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Asiento present hordenat a payon les responsions dels pezos e mezures : delahun boch al altre de tots los presents bochs nnomenats los quals son cap e regiment de la mercadoria hordenat : [Mediterraneo e Europa] /

Asiento present hordenat a payon les responsions dels pezos e mezures : delahun boch al altre de tots los presents bochs nnomenats los quals son cap e regiment de la mercadoria hordenat : [Mediterraneo e Europa] /

description

Summary

Diagrammatic map of weights and measures in use in 27 Mediterranean and European seaports.
Oriented with north to the right.
Each port city is represented by a vignette of a prominent local tower and the vignettes are connected by rhumb lines.
Manuscript: pen-and-ink (light brown) and watercolors.
LC Nautical charts on vellum, 4.
Available also through the Library of Congress Web site as a raster image.
Includes notes and an aerial view of the walled city of Siena in the upper margin (neck of sheet).

The Mediterranean Sea was the hub of transport, trade and cultural links between three continents: Western Asia, North Africa, and Southern Europe. The history of the cultures and people of the Mediterranean region is important for understanding the origin and development of the Mesopotamian, Egyptian, Canaanite, Phoenician, Hebrew, Carthaginian, Greek, Roman, Byzantine, Arab, Ottoman, Christian and Islamic cultures. The Italian "Repubbliche Marinare" (Maritime Republics) of Venice, Genoa, Amalfi and Pisa developed their own "empires" in the Mediterranean shores. The Islamic states had never been major naval powers, and trade from the east to Europe was soon in the hands of Italian traders, especially the Genoese and the Venetians, who profited immensely from it. The Republic of Pisa and later the Republic of Ragusa used diplomacy to further trade and maintained a libertarian approach in civil matters to further sentiment in its inhabitants. The republic of Venice got to dominate the eastern Mediterranean shores after the Fourth Crusade. In 1347 the Black Death spread from Constantinople across the mediterranean basin. In 1453, the Byzantine Empire was extinguished with the fall of Constantinople.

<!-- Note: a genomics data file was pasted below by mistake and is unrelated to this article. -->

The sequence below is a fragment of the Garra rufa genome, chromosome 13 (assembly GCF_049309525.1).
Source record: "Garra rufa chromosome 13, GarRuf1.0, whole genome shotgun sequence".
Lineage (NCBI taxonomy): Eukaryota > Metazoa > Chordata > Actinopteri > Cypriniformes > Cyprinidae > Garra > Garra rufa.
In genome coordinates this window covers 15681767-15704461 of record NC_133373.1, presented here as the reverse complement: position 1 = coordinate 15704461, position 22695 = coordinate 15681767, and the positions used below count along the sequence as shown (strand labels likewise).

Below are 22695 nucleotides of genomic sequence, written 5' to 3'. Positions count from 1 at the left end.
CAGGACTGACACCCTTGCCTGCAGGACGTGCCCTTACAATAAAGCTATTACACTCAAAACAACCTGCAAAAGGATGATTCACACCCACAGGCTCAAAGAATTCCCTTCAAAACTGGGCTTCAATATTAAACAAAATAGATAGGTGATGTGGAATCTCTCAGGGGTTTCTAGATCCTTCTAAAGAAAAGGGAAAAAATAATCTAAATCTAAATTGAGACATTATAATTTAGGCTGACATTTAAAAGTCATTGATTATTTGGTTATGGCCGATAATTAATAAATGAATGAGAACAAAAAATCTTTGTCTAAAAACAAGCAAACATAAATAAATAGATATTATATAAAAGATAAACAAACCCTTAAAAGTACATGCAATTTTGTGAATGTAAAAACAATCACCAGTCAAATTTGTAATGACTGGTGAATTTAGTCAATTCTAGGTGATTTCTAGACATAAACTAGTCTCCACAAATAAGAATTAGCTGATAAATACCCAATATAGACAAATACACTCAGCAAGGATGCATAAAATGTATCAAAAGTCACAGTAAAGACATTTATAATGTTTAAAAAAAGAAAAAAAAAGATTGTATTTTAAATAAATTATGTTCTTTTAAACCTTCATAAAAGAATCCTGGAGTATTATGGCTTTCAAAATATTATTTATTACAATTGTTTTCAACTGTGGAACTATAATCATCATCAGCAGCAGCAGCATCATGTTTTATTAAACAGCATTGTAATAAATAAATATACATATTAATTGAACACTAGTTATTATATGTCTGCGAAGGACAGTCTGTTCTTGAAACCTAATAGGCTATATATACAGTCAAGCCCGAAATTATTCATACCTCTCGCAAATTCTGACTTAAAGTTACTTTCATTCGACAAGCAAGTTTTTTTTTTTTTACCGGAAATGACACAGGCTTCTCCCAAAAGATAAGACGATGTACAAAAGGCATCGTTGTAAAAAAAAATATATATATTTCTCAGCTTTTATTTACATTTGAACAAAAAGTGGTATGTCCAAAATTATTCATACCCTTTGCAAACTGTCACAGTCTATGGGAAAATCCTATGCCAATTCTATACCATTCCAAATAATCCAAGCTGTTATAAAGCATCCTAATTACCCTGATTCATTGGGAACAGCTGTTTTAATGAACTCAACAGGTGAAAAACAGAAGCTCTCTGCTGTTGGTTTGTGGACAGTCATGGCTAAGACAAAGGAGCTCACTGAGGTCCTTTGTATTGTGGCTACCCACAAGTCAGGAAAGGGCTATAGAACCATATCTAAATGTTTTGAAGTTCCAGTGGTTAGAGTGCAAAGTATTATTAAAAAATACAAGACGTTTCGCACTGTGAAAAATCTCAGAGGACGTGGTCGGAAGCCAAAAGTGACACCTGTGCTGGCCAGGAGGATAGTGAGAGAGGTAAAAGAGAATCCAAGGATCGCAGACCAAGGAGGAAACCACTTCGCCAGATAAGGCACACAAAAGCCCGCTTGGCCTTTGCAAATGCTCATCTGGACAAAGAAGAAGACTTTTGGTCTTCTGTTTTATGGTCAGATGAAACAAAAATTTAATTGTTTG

The word portolan comes from the Italian adjective portolano, meaning "related to ports or harbors", or "a collection of sailing directions". Portolan charts are maps based on compass directions and estimated distances observed by the pilots at sea. They were first made in the 13th century in Italy, and later in Spain and Portugal where they considered to be state secrets. The English and Dutch found the description of Atlantic and Indian coastlines extremely valuable for their raiding, and later trading, ships. The oldest survived portolan is the Carta Pisana, dating from approximately 1296 and the oldest preserved Majorcan Portolan chart is the one made by Angelino Dulcert who produced a portolan in 1339.

Pre - 1600s maps, atlases and manuscripts

date_range

Date

01/01/1484
person

Contributors

Domenech, Arnald.
Roselli, Piero.
create

Source

Library of Congress
copyright

Copyright info